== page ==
- Creating “containers”: Self-organization occurs where there are structures that provide a safe space in which groups and teams operate. Those structures, or containers, could include a team off-site, a shared physical space, or a common sense of purpose. Effective containers produce just the right level of tension or friction to provoke experimentation and experiential learning.
- Having conversations that matter: Most important, humans thrive – and so does self-organization – when individuals and teams experience meaningful connection. There are a number of ways for people to connect, but key are conversations that allow for a full exchange of perspectives and openness to new possibilities.
From Control to Conversation: A Performance Feedback Example
Is self-organization a panacea? Goodness, no. And I’m not arguing that we abandon bureaucratic models in favor of chaos. But organizations can benefit from softening their focus on formal structures and learning to value and enable the system’s natural self-organizing capabilities.
One of the hallmarks of the in-charge organization is the formal performance management system. As Dave Ulrich, the grand pooh-bah of HR strategy during the late 20th century, proclaimed, “Without doubt, incentives change behavior. Inevitably, people do what they are rewarded for and leaders get what they reward, but not always what they expect.” For that reason, Ulrich argued, it’s important to establish a “system” that measures only “what can be controlled” in order to “reliably link performance [expectations] to rewards” (Ulrich and Brockbank, 2005, pp. 110 and 112).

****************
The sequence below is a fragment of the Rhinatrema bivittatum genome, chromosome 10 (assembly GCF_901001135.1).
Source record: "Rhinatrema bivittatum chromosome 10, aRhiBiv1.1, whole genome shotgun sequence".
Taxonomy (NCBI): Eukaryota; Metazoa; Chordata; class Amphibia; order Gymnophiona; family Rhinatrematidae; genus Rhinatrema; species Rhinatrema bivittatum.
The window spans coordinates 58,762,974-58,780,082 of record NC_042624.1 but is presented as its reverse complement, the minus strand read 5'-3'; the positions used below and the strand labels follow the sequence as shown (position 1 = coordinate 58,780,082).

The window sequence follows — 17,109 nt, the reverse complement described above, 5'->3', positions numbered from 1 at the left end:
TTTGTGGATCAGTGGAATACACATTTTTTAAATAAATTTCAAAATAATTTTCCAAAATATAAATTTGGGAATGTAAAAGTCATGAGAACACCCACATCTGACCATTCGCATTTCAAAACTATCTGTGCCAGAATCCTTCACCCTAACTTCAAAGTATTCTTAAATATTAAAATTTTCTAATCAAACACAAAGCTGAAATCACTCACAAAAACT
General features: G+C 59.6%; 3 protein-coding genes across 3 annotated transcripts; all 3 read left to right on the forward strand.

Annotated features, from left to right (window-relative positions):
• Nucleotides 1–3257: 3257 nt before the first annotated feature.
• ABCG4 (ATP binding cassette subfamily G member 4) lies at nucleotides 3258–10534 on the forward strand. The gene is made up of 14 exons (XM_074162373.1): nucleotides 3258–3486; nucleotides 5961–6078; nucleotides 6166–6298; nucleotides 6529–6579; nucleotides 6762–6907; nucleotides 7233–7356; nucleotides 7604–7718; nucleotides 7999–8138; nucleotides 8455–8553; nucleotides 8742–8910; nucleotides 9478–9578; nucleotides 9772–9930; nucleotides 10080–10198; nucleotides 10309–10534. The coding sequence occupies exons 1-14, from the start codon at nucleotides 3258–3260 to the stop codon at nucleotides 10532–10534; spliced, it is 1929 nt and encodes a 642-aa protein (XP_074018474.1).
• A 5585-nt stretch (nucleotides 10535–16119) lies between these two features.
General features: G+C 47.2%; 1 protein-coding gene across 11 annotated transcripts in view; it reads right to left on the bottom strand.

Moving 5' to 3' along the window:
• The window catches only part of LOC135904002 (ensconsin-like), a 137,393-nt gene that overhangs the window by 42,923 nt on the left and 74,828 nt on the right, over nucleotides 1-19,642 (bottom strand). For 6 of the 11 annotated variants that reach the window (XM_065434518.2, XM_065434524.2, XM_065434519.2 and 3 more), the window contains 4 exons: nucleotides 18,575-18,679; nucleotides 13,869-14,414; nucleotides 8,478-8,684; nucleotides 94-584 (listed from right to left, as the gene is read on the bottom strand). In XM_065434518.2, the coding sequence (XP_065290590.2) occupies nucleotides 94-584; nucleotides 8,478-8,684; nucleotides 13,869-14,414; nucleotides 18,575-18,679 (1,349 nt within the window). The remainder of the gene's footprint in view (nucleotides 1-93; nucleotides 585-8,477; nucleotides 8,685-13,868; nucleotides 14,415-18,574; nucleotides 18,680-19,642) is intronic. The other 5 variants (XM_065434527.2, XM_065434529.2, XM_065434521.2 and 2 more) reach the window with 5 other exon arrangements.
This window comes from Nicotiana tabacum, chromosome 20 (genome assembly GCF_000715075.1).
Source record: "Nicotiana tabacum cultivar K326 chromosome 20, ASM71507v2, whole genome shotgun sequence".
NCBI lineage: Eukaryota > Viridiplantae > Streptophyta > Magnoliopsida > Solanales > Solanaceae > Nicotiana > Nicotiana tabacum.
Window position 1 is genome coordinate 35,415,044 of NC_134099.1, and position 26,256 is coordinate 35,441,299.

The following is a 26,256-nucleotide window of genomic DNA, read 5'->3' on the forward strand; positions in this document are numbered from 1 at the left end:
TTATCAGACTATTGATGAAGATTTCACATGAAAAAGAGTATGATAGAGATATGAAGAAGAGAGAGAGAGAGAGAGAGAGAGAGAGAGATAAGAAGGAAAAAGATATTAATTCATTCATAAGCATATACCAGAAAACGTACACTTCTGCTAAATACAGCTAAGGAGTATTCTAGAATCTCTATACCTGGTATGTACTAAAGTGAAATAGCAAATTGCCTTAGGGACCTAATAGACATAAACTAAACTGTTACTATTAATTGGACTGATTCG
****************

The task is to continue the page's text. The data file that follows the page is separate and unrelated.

Notice the striking similarity between Ulrich’s argument and these words written by Fredrick Taylor more than a century ago: “It is only through enforced standardization of methods, enforced adoption of the best implements and working conditions, and enforced cooperation that this faster work can be assured. And the duty of enforcing the adoption of standards and enforcing this cooperation rests with the management alone” (1911/2013, p. 36).
Because these “truths” are rarely questioned, most organizations have implemented performance management systems that each year set measurable goals, provide structured feedback, and allocate financial rewards based on performance outcomes. Key to the process is the annual ritual of rating individual performance on a 5-point scale that has been “force ranked” to ensure a symmetrical distribution (a bell curve) of poor, average, and exemplary employees.